What should I read now?

What should I read next? I’m a picky reader, but I’ve taken some risks this summer and tried books and authors that I knew little about.

I’ve recently put a few down after struggling through four or five chapters, notably Greg Bear’s City at the End of Time. Feel free to chastise if you liked this book, but I can’t get into a novel that deliberately keeps the reader in the dark about almost everything. I like a puzzle, but this was too convoluted for my tastes.

I just finished S.M. Stirling’s Dies the Fire, and I was pleasantly surprised. A good post-apocalyptic yarn hooks me every time, and while some of his dialogue falls flat, the man can write some action scenes. Sword fights, brawls, archery and battles were nuanced and knowledgeable. I may have actually learned a bit reading it. The big surprise was Stirling’s interesting attempt to use Wiccan culture as a major part of his story. He doesn’t always succeed (characters say things like “Well, Goddess bless me!” far too much), but it’s one of the more even-handed and realistic depictions of pagans I’ve read in fiction. Nobody pulls out a fireball or some “secret knowledge,” talks to animals, or anything like that. He also demonstrates some insider knowledge of the pagan community (lingo, religious activities) although I’m unsure if he’s pagan himself. Anyhoo, I liked it well enough, but not necessarily for that reason. I’ll resist the urge to read the sequels, at least for now.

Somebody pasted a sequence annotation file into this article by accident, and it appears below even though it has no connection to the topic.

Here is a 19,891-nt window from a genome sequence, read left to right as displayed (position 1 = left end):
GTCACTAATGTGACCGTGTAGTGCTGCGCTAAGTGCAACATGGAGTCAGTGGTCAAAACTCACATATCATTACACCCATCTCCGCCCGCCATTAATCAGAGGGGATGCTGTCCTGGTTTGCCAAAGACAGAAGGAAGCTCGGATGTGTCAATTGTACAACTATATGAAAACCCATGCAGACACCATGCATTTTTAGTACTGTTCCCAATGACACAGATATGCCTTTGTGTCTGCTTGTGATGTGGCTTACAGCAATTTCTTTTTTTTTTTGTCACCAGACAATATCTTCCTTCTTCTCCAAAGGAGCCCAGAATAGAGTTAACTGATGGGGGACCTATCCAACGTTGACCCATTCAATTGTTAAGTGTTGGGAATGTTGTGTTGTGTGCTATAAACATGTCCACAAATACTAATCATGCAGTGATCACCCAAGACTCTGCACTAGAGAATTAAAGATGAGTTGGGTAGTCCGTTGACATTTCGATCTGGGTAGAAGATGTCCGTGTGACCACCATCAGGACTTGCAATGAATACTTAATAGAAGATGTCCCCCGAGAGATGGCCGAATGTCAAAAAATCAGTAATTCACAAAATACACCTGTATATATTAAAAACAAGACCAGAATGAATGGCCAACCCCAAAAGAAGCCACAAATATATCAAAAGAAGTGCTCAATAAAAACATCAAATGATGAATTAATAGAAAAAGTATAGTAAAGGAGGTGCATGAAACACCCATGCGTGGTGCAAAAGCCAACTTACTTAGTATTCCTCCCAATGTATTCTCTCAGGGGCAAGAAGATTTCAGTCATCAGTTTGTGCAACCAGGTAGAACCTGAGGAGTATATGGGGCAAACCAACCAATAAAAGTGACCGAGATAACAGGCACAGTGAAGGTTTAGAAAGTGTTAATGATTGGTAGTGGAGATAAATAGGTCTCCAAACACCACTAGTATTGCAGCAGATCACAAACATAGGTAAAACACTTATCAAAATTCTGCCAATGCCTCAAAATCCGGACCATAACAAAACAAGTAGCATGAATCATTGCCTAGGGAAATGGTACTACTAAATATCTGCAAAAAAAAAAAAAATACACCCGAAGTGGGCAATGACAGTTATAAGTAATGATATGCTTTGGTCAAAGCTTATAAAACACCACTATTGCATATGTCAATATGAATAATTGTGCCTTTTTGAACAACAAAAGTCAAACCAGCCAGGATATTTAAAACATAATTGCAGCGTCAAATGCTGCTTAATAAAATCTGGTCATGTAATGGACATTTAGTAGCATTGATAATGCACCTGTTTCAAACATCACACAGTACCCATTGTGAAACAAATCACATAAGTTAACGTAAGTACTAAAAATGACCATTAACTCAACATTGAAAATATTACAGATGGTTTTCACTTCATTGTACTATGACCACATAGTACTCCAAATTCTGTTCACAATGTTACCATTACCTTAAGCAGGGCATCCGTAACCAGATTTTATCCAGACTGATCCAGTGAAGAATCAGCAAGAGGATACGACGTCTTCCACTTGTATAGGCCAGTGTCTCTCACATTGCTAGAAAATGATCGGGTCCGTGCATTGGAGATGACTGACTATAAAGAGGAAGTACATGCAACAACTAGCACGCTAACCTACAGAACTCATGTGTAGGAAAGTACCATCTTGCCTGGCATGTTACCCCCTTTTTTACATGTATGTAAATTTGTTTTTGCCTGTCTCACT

Help me decide what to read now! Pick a random unread from my bookcase or suggest something different (I tend toward “classic” sci-fi, the post-apocalyptic, first contact novels, and “sociological” sci-fi such as Ursula K. LeGuin).

Any thoughts on this greatly appreciated. Happy reading!

Proud Pagan

I’ve spent the better part of the week trying to hold onto the sense of peace and purpose I gained from attending Florida Pagan Gathering this past weekend. It’s a twice-annual festival which always inspires me to better my life and take action.

I attended great workshops with cool presenters. I learned some absolutely beautiful songs for groups from Margot Adler (yes, the journalist from NPR). With my family, I learned about incorporating spiritual practice into daily life as a “family coven” with Lydia Crabtree. I gathered a good amount of perspective on the future of paganism as a growing world-wide religious movement, with folks like Gavin and Yvonne Frost (who are, BTW, very anti-Christian while I am not) and T. Thorn Coyle. Best of all, I watched my husband and child jump the Beltane fires and dance around at the fire/drum circle. Amazing levels of joy.

It’s hard to come home after that, although finding ticks in your clothes and scorpions in your campsite are enough encouragement to leave! I have a refreshed appreciation for creature comforts and a renewed spiritual bond with both family and friends who attended with us.